Officials at Informatics Corporation of America (ICA) have announced that they will partner with the New York eHealth Collaborative (NYeC) to develop common connectivity standards between electronic health records (EHRs) and health information exchanges (HIEs).
A primary goal of the partnership is to develop a series of “plug-and-play” connectivity protocols to make it easier for healthcare providers to access information from HIEs through their medical informatics systems. Interoperability between clinical informatics solutions and integrated delivery networks will be a focus of the initiative.
In addition to its core members in New York, the NYeC also includes healthcare organizations from California, Colorado, Maryland, Massachusetts, New Jersey and Oregon. Medical informatics developers participating in the project include Allscripts, Greenway Medical Technologies, InterSystems and NextGen Healthcare, according to Healthcare IT News.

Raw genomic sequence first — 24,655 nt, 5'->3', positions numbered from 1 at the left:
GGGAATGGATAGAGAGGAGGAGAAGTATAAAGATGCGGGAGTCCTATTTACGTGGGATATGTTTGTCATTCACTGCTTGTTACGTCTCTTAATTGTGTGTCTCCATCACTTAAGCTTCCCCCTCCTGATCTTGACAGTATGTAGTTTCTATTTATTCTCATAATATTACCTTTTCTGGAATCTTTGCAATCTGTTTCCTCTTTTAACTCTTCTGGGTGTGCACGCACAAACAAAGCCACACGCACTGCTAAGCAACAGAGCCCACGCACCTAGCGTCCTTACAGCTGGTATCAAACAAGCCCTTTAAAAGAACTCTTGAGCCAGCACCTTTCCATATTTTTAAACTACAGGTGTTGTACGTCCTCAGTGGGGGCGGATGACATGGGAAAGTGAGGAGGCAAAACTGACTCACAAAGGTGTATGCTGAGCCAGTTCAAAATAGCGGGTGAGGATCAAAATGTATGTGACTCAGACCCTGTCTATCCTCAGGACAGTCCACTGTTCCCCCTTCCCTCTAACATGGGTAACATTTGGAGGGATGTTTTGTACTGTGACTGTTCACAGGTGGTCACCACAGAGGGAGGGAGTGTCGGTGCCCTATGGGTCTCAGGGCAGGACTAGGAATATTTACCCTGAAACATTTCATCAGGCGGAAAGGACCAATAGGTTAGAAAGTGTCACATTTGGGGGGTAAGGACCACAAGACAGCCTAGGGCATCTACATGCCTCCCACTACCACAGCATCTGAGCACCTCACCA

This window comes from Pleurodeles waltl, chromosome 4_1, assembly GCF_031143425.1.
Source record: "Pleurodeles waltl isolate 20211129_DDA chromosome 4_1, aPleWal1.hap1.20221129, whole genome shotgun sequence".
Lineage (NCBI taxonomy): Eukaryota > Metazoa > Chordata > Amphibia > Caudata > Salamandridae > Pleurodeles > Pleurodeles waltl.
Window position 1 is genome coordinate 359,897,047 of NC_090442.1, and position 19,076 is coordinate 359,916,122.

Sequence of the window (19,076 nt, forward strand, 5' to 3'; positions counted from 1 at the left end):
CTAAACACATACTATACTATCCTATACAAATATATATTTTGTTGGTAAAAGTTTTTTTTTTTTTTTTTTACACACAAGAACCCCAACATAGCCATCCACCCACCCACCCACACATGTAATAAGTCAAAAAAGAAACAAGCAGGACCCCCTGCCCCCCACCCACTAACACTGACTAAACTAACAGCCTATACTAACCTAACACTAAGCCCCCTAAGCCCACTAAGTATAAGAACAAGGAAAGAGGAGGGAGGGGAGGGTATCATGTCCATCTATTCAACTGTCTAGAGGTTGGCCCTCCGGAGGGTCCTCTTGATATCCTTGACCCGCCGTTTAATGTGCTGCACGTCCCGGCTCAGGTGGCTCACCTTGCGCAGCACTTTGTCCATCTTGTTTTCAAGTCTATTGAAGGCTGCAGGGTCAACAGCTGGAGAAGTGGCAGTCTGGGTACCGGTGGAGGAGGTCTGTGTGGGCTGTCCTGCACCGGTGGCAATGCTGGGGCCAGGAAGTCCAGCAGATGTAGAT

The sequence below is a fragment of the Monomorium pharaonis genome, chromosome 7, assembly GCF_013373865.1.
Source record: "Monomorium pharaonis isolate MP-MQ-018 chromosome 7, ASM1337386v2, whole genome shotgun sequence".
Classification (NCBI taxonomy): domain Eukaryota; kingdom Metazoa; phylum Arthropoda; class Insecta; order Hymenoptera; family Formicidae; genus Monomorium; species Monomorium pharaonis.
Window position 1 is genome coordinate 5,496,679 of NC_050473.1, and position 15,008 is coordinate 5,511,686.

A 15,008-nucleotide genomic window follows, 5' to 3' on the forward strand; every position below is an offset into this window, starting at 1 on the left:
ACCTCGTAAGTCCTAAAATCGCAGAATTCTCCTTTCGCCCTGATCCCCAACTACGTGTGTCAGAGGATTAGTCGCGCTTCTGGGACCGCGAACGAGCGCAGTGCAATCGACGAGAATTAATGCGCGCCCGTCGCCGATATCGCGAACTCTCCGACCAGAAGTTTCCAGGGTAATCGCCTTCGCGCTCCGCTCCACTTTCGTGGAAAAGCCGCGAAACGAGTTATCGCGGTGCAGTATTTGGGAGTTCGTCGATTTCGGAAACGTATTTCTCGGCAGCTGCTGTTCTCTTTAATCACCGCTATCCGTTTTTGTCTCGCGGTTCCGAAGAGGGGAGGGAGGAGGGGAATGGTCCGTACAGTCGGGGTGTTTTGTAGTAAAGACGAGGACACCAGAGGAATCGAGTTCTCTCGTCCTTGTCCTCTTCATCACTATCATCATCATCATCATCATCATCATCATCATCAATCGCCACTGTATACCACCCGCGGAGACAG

“This collaboration is a crucial step towards solving interoperability problems, and we are very happy to have ICA on board,” David Whitlinger, executive director of NYeC, told the news source. “Collectively, this group is now looking forward to widespread adoption and market preference for the products that employ the specifications it has created and will create.”
The need for interoperability standards between HIEs and medical informatics systems will likely increase in the coming months as more states embark upon HIE initiatives. According to Information Week, Xerox ACS was recently awarded a $12 million contract to develop an HIE in Iowa. The system will connect various healthcare providers across the state, including hospitals providing care to Medicare patients.
The project will utilize a Software-as-a-Service model, which will centrally store medical data in cloud-based storage facilities at a range of data centers. ACS will also deploy medical analytics software as part of the HIE, which will enable physicians to access comprehensive patient health information, including treatment histories, medication lists and family medical backgrounds.